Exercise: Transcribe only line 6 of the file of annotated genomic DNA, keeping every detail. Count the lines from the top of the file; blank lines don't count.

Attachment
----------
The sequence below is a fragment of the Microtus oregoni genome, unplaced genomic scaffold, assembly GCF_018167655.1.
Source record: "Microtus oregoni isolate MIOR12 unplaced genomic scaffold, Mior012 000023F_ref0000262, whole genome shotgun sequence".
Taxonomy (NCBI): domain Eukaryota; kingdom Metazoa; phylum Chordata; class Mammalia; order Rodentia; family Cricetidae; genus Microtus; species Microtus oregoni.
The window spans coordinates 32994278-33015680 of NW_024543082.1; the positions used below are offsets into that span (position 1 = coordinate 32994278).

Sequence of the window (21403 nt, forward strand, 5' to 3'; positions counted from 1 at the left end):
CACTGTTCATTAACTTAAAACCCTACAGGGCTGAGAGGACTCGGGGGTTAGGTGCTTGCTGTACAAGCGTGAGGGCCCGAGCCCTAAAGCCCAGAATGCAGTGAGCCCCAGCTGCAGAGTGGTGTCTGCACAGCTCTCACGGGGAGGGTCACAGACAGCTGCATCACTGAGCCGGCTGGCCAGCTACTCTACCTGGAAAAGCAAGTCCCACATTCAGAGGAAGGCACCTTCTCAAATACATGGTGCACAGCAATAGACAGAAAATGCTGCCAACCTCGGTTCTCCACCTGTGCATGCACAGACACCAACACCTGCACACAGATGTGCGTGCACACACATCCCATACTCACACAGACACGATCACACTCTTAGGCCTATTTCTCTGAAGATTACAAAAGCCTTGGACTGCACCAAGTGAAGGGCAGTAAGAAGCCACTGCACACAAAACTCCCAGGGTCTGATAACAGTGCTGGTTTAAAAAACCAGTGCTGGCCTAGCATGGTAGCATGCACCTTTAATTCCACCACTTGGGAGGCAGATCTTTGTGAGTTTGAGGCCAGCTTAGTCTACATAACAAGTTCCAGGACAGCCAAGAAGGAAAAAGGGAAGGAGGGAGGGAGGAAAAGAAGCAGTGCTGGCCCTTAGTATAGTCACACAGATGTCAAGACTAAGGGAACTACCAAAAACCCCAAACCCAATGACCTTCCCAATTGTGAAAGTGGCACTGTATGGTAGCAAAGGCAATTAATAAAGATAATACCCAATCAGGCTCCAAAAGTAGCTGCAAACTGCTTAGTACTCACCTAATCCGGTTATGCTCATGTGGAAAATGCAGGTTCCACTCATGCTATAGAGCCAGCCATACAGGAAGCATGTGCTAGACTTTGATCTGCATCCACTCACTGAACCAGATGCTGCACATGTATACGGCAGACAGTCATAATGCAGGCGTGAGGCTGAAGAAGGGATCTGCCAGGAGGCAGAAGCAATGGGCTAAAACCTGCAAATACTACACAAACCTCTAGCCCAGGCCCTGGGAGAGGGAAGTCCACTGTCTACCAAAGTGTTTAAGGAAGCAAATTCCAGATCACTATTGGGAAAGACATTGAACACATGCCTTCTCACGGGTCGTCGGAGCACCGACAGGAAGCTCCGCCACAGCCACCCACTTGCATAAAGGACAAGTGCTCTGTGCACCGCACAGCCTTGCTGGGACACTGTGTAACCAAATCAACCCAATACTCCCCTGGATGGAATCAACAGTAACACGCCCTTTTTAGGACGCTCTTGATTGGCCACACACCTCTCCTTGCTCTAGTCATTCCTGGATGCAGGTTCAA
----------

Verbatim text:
CACTGTTCATTAACTTAAAACCCTACAGGGCTGAGAGGACTCGGGGGTTAGGTGCTTGCTGTACAAGCGTGAGGGCCCGAGCCCTAAAGCCCAGAATGCAGTGAGCCCCAGCTGCAGAGTGGTGTCTGCACAGCTCTCACGGGGAGGGTCACAGACAGCTGCATCACTGAGCCGGCTGGCCAGCTACTCTACCTGGAAAAGCAAGTCCCACATTCAGAGGAAGGCACCTTCTCAAATACATGGTGCACAGCAATAGACAGAAAATGCTGCCAACCTCGGTTCTCCACCTGTGCATGCACAGACACCAACACCTGCACACAGATGTGCGTGCACACACATCCCATACTCACACAGACACGATCACACTCTTAGGCCTATTTCTCTGAAGATTACAAAAGCCTTGGACTGCACCAAGTGAAGGGCAGTAAGAAGCCACTGCACACAAAACTCCCAGGGTCTGATAACAGTGCTGGTTTAAAAAACCAGTGCTGGCCTAGCATGGTAGCATGCACCTTTAATTCCACCACTTGGGAGGCAGATCTTTGTGAGTTTGAGGCCAGCTTAGTCTACATAACAAGTTCCAGGACAGCCAAGAAGGAAAAAGGGAAGGAGGGAGGGAGGAAAAGAAGCAGTGCTGGCCCTTAGTATAGTCACACAGATGTCAAGACTAAGGGAACTACCAAAAACCCCAAACCCAATGACCTTCCCAATTGTGAAAGTGGCACTGTATGGTAGCAAAGGCAATTAATAAAGATAATACCCAATCAGGCTCCAAAAGTAGCTGCAAACTGCTTAGTACTCACCTAATCCGGTTATGCTCATGTGGAAAATGCAGGTTCCACTCATGCTATAGAGCCAGCCATACAGGAAGCATGTGCTAGACTTTGATCTGCATCCACTCACTGAACCAGATGCTGCACATGTATACGGCAGACAGTCATAATGCAGGCGTGAGGCTGAAGAAGGGATCTGCCAGGAGGCAGAAGCAATGGGCTAAAACCTGCAAATACTACACAAACCTCTAGCCCAGGCCCTGGGAGAGGGAAGTCCACTGTCTACCAAAGTGTTTAAGGAAGCAAATTCCAGATCACTATTGGGAAAGACATTGAACACATGCCTTCTCACGGGTCGTCGGAGCACCGACAGGAAGCTCCGCCACAGCCACCCACTTGCATAAAGGACAAGTGCTCTGTGCACCGCACAGCCTTGCTGGGACACTGTGTAACCAAATCAACCCAATACTCCCCTGGATGGAATCAACAGTAACACGCCCTTTTTAGGACGCTCTTGATTGGCCACACACCTCTCCTTGCTCTAGTCATTCCTGGATGCAGGTTCAA